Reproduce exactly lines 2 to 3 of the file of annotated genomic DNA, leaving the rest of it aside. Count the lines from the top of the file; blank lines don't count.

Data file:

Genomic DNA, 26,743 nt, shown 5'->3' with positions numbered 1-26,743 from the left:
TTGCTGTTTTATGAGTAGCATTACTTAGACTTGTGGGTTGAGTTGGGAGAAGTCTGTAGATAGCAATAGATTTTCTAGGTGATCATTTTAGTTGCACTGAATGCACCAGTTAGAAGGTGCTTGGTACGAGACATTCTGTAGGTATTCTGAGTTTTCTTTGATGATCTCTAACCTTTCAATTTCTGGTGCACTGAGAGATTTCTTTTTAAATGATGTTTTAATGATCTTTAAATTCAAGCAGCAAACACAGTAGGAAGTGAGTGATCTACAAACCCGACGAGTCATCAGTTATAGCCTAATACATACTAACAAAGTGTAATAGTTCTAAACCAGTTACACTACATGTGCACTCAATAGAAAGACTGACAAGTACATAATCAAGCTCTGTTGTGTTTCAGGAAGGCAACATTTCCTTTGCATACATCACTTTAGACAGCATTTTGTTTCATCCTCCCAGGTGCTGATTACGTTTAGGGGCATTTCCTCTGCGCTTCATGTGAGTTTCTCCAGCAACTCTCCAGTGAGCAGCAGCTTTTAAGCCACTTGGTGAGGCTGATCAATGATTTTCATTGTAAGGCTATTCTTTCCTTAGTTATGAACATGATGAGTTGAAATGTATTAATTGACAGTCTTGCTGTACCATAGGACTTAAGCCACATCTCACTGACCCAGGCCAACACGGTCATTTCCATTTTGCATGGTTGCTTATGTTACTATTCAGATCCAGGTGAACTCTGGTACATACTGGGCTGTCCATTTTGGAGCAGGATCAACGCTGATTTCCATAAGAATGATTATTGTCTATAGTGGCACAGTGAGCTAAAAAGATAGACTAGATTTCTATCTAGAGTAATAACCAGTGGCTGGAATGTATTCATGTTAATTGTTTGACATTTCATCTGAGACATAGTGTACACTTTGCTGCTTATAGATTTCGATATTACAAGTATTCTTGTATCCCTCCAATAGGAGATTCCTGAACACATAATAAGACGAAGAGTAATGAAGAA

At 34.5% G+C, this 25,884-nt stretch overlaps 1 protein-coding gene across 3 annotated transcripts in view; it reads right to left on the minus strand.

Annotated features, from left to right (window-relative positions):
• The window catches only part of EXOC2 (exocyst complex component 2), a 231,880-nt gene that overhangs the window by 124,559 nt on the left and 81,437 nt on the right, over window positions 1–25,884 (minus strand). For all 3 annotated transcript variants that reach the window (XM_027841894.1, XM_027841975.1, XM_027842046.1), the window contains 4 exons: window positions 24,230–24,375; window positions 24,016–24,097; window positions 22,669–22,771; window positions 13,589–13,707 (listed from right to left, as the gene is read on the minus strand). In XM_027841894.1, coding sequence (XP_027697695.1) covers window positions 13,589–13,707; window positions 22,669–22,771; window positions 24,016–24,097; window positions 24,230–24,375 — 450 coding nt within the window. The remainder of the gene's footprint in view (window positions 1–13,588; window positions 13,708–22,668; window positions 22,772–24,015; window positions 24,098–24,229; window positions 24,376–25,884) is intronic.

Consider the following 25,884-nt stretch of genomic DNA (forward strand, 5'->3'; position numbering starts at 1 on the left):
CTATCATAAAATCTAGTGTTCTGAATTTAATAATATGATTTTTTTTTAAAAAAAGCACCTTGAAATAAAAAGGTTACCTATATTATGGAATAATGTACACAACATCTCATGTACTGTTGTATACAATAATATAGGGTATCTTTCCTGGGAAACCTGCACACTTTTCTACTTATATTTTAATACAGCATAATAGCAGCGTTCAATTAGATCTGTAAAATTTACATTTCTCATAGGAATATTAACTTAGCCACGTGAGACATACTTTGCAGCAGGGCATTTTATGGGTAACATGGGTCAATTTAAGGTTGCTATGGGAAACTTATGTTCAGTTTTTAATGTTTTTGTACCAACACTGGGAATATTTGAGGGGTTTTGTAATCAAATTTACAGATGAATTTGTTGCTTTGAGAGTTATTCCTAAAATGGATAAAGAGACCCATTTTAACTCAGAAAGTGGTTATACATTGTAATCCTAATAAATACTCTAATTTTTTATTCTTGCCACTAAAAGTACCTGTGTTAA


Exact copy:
TTGCTGTTTTATGAGTAGCATTACTTAGACTTGTGGGTTGAGTTGGGAGAAGTCTGTAGATAGCAATAGATTTTCTAGGTGATCATTTTAGTTGCACTGAATGCACCAGTTAGAAGGTGCTTGGTACGAGACATTCTGTAGGTATTCTGAGTTTTCTTTGATGATCTCTAACCTTTCAATTTCTGGTGCACTGAGAGATTTCTTTTTAAATGATGTTTTAATGATCTTTAAATTCAAGCAGCAAACACAGTAGGAAGTGAGTGATCTACAAACCCGACGAGTCATCAGTTATAGCCTAATACATACTAACAAAGTGTAATAGTTCTAAACCAGTTACACTACATGTGCACTCAATAGAAAGACTGACAAGTACATAATCAAGCTCTGTTGTGTTTCAGGAAGGCAACATTTCCTTTGCATACATCACTTTAGACAGCATTTTGTTTCATCCTCCCAGGTGCTGATTACGTTTAGGGGCATTTCCTCTGCGCTTCATGTGAGTTTCTCCAGCAACTCTCCAGTGAGCAGCAGCTTTTAAGCCACTTGGTGAGGCTGATCAATGATTTTCATTGTAAGGCTATTCTTTCCTTAGTTATGAACATGATGAGTTGAAATGTATTAATTGACAGTCTTGCTGTACCATAGGACTTAAGCCACATCTCACTGACCCAGGCCAACACGGTCATTTCCATTTTGCATGGTTGCTTATGTTACTATTCAGATCCAGGTGAACTCTGGTACATACTGGGCTGTCCATTTTGGAGCAGGATCAACGCTGATTTCCATAAGAATGATTATTGTCTATAGTGGCACAGTGAGCTAAAAAGATAGACTAGATTTCTATCTAGAGTAATAACCAGTGGCTGGAATGTATTCATGTTAATTGTTTGACATTTCATCTGAGACATAGTGTACACTTTGCTGCTTATAGATTTCGATATTACAAGTATTCTTGTATCCCTCCAATAGGAGATTCCTGAACACATAATAAGACGAAGAGTAATGAAGAA

At 34.5% G+C, this 25,884-nt stretch overlaps 1 protein-coding gene across 3 annotated transcripts in view; it reads right to left on the minus strand.